page. The screen zooms in and out to display the information set to show at that time. The interactivity of this tool is much less than TurningPoint, however, the effect a different looking presentation tool gives to a classroom of students cannot be underestimated. If used correctly, these three tools can be a brilliant way to present the material that the class needs to learn and I support their use in education fully. Another reason I believe that education is positive in the classroom is the amount of tools online that aid conceptualization. When looking for online games in this class I came across several sites that would be incredibly helpful to students attempting to learn important concepts. One of these impressive tools was called, “The Scale of the Universe” and was an incredible tool to use with students. It started out with a page full of things that a human could see such as a pencil and a plate. The tool gave the user complete control to zoom in and out and included a scale for reference throughout. By zooming in, the smaller things that were unable to be seen before came into view. A red blood cell, an atom, and other microscopic items were represented at their respective sizes. The same went for when the user zoomed out. Moons, planets, and galaxies all came into view as the screen zoomed out. I could just imagine the difference in a classroom where a teacher is trying to explain the fact that, “compared with Jupiter, the earth is very tiny”, using this new tool. The students could actually see that concept in action. The other amazing tool I found showed a triangle become a square become a pentagon and so on until the figure became a circle. What a wonderful way to present the fact that a circle is simply a figure with infinite sides. That would be unimaginably difficult for someone who is trying to draw up that concept on the board. There are things technology can do that a human just cannot do, the teacher must have the understanding and the control of the tools, but using this technology in the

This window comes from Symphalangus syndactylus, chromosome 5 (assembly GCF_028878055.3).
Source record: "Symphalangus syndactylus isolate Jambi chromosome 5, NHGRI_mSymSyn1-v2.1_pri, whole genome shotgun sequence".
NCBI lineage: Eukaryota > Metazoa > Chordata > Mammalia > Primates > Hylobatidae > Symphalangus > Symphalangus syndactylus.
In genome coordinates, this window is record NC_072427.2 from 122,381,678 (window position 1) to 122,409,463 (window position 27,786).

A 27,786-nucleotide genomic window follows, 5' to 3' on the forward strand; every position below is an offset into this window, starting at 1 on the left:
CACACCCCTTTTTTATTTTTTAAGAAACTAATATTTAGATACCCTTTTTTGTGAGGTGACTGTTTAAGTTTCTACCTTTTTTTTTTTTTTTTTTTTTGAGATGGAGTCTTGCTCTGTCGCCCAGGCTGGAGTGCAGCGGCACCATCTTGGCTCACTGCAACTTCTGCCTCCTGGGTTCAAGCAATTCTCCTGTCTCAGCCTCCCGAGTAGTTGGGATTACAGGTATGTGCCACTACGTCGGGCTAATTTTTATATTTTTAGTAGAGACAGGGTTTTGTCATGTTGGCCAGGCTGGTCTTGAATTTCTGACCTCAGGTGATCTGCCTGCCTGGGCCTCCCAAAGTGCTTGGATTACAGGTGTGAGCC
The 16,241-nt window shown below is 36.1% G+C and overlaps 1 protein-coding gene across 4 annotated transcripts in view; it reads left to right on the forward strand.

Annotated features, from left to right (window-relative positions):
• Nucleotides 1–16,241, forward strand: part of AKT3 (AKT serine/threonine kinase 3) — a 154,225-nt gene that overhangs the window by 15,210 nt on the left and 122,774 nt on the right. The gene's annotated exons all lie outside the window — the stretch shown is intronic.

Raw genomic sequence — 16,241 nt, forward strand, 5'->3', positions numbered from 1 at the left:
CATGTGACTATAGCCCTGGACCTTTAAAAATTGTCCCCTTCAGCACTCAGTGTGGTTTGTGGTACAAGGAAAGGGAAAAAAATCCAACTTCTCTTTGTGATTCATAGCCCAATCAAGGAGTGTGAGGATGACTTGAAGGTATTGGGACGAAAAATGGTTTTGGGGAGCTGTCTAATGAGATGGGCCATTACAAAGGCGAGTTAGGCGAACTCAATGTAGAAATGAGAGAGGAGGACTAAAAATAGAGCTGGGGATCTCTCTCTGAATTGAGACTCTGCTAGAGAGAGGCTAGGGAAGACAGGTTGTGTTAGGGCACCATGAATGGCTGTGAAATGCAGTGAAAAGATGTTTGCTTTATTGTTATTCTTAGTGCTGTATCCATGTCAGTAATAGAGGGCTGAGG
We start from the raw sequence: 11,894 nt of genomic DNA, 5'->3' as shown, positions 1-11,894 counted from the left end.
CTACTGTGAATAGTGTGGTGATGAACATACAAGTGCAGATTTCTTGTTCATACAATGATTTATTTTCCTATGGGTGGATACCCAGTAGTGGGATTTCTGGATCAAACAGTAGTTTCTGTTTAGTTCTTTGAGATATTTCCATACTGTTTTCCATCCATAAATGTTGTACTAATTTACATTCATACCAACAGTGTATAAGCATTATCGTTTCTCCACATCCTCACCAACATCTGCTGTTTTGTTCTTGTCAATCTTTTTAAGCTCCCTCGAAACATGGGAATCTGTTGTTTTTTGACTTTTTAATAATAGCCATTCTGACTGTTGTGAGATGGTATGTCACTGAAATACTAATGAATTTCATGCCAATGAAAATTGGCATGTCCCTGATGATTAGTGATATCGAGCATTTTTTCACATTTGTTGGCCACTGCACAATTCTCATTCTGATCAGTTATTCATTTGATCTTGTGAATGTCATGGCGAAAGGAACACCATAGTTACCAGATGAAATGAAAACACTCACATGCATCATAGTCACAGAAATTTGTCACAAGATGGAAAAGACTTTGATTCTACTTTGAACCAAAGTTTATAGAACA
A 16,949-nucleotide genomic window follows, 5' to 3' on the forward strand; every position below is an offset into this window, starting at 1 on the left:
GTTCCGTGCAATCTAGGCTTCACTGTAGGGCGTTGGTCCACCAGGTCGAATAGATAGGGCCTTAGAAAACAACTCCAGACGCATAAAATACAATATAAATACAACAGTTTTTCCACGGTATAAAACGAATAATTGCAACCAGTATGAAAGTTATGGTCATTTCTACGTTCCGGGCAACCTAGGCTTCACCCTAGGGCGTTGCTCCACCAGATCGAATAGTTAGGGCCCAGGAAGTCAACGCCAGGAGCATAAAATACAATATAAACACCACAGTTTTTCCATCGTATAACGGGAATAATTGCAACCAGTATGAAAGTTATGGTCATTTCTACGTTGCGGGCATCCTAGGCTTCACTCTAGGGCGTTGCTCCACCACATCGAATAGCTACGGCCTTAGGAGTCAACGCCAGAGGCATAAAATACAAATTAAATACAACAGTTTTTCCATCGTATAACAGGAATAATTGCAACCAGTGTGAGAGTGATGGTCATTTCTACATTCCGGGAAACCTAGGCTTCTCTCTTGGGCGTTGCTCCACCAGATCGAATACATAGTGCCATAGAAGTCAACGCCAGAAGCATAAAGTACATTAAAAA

classroom can be very effective. This is another reason that I saw to be pro-technology in an educational setting. The next technology I see promise for in the classroom is Twitter. This is a somewhat controversial choice, and for good reason. Many say that Twitter is a technology that has no real value and is simply a way to spread pointless blurbs online. Before putting thought into it, I would have been inclined to agree with this diagnosis. The most experience I had with Twitter before researching it myself was the fact that every time I watched SportsCenter I would see a news story about how some athlete had written something on Twitter that they were forced to apologize for. Nevertheless, my roommate works in entertainment marketing and was a big Twitter user. One day I had him teach me about it and started to see some possibilities for it. It was not until we discussed it in this class that I really decided it could be helpful in education, though. The ability to have an entire class connected to an online forum has immense benefits. Students would never have to worry at home about a confusing assignment or project, if any questions arose, they could simply Tweet the question and 30 students and a teacher would immediately be at their assistance. A teacher could also Tweet quick reminders every now and then about the content of class or any updates with the school. I also brought up the idea of following local politicians and government officials (which would coincide with several state standards) for updates and to become involved...like in my school days when we would write letters to congressmen, but this would be much more involved and has the potential to be of greater importance. Above all else, Twitter in the classroom could be a way of bonding the class together in some way. Even parents would benefit from the classâ€™ Twitter group; during field trips the teacher could Tweet updates to ensure everyone is safe. For any of this to even be remotely possible, however, the Twitter used in class would need to be isolated to that class and